Samsung’s new Gear smartwatches are no longer card-carrying members of its Android Galaxy. That’s because Tizen, the company’s open-sourced OS, has taken over the reins for the line begot by the barely five-month-old Galaxy Gear. And, in typical Samsung fashion, the company hasn’t released just one new Gear, but three with very specific areas of focus: the fashionable Gear 2, the functional Gear Neo and fitness-focused Gear Fit. The newly announced trio was on display here at Mobile World Congress in Barcelona, giving us a chance to get acquainted with their particular quirks and let you know whether or not to free up some space on your wrist.
Based on looks alone, it’s obvious the Gear 2 is Samsung’s new smartwatch flagship. The device not only surpasses its stripped down sibling, the Neo, with the inclusion of a camera just above its 1.63-inch watchface, but it also boasts an all-metal enclosure and removable leather strap. This is in contrast to the Neo’s all-over colorful, plastic design — though it, too, features a swappable strap and even designer support from the likes of Moschino and Nicholas Kirkwood. Their spec differences aside, both the Gear 2 and Neo feature 4GB of internal storage, 300mAh battery, an inbuilt IR blaster (paired with Samsung’s WatchOn app) for controlling your TV, IP67 rating for water-resistance, Bluetooth 4.0 for connecting to a portable media player and heart rate monitor (located under the watch face) to aid with fitness-tracking. That latter health-focused bit even goes as far as “coaching” users, via haptic feedback, to increase or decrease their exercise rate.
So how do these two new Gears differ cosmetically from the original Galaxy Gear that inspired them? For starters, Samsung’s done away with the exposed metal screws of the Galaxy Gear’s front face in favor of a sleeker, seamless finish that gently blends into the band. The home button has been moved to a prominent position just at the base of the touchscreen, while the camera and/or IR blaster (depending on the Gear model) reside just above the top edge. The Gear 2 and Neo also sport a bit of user customization, as both now offer a multitude of wallpaper and font options. As for their charging cradle, Samsung didn’t have any on-hand to show off, but we’ve been told they’ll be different than that of the OG Galaxy Gear’s.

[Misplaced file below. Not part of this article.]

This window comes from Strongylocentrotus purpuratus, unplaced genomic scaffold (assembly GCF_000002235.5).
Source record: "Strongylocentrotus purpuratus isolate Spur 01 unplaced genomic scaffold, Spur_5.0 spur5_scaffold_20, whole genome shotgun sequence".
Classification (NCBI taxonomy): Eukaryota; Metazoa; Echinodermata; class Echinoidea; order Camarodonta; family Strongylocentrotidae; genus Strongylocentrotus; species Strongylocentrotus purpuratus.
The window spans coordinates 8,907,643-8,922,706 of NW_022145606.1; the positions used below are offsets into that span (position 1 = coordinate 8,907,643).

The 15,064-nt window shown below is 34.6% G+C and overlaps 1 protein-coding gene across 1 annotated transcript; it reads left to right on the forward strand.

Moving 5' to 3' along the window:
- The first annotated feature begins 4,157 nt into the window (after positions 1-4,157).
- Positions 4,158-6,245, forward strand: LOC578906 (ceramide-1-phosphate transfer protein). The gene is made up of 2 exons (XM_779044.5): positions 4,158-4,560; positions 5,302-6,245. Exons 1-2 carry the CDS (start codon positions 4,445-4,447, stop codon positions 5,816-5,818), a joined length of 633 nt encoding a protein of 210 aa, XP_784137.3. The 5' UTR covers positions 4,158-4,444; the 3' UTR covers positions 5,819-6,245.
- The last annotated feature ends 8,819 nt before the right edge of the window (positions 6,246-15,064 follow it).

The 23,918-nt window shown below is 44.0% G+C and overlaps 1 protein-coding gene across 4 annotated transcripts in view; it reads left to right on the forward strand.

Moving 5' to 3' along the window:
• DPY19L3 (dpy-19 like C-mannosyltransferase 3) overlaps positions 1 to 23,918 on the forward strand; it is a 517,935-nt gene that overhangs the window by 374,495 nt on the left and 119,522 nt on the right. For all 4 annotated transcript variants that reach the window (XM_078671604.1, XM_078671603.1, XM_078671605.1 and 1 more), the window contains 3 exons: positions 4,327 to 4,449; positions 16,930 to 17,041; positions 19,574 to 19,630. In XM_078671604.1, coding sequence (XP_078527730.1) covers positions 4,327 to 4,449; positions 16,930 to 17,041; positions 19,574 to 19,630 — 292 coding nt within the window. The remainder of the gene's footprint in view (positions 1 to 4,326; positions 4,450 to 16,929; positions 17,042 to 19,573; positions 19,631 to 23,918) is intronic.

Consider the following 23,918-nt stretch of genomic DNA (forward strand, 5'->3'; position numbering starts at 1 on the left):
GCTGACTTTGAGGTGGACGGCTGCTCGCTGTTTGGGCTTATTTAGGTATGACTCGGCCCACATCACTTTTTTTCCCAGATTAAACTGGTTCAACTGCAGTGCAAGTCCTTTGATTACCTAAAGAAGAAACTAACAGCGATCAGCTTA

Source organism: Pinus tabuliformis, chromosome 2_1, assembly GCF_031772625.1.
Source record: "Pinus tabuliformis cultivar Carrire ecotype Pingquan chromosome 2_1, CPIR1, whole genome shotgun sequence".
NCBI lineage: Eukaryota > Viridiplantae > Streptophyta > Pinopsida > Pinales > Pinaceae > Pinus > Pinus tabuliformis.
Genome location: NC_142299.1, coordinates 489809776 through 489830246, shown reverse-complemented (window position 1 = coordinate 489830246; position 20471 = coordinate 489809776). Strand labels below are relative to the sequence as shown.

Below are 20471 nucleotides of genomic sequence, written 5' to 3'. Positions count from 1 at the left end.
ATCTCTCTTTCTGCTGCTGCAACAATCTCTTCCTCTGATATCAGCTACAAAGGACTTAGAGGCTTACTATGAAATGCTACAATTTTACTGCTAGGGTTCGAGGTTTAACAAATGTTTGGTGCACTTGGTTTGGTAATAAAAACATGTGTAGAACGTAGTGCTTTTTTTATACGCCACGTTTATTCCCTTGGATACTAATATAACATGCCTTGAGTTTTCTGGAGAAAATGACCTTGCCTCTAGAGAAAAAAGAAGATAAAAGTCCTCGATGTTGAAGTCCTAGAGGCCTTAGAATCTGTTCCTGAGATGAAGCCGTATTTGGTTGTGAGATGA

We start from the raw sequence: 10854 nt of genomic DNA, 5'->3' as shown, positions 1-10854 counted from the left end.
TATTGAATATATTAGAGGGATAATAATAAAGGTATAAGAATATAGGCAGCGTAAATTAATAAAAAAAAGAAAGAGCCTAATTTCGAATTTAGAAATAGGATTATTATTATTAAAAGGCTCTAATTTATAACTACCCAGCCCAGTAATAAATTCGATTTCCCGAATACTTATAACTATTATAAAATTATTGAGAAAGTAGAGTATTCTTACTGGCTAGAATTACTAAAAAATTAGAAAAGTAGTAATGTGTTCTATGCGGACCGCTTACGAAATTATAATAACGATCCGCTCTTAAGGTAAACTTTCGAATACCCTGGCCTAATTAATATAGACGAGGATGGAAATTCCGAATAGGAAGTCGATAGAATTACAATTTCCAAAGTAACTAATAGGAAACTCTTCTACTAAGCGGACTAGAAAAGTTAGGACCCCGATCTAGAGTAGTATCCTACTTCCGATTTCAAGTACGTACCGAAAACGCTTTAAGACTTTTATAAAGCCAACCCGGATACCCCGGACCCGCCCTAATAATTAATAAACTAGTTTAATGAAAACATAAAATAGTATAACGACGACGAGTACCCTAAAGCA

Then there’s the Gear Fit. In this trio of Samsung smartwatch amigos, it’s kind of the oddball, what with its 1.84-inch curved Super AMOLED display (432 x 128) and narrow focus on health and wellness. The Fit, like its Gear siblings, also features a swappable strap, Bluetooth 4.0 and an IP67 rating for water-resistance, except its battery is rated for longer use at up to four days. Of the bunch, it’s definitely the most physically attractive Gear option and the one we could really see users embracing.
There’ll be no shortage of apps for consumers that plunk down for any of these new Gears. Samsung has stated that it now counts over 100 dedicated apps for its Gear line and with the availability of its open SDK, that number is poised to expand even further. Of course, Samsung’s offering a means of getting to these third-party Gear apps easily via its own curated app store. As for its own pre-loaded selection, Samsung’s made it so that users will have access to the same stable of apps on Samsung’s Gear 2 and Neo: Notifications, Logs, Dialer, Contacts, Pedometer, Exercise, Heart Rate, S Voice, Media Controller, WatchOn Remote, Apps and Settings. While the Fit ditches the IR blaster- and phone-focused apps for the narrower suite of Notifications, Media Controller, Pedometer, Exercise, Heart Rate, Timer, Stopwatch and Settings.
You’re probably wondering when we can expect to see these new Gears hit retail and just how much each is going to cost. Those are both good questions we, unfortunately, don’t have the answer to right now. Samsung would only go on record to say that the Gear 2, Neo and Fit would be available sometime in April, but that still leaves a giant question mark hovering over their respective prices. While that essential bit’s currently an unknown, we’d bet that, given the breadth of this new Gear line, you can expect there’ll be a range of affordability. Sharif Sakr contributed to this report. by engadget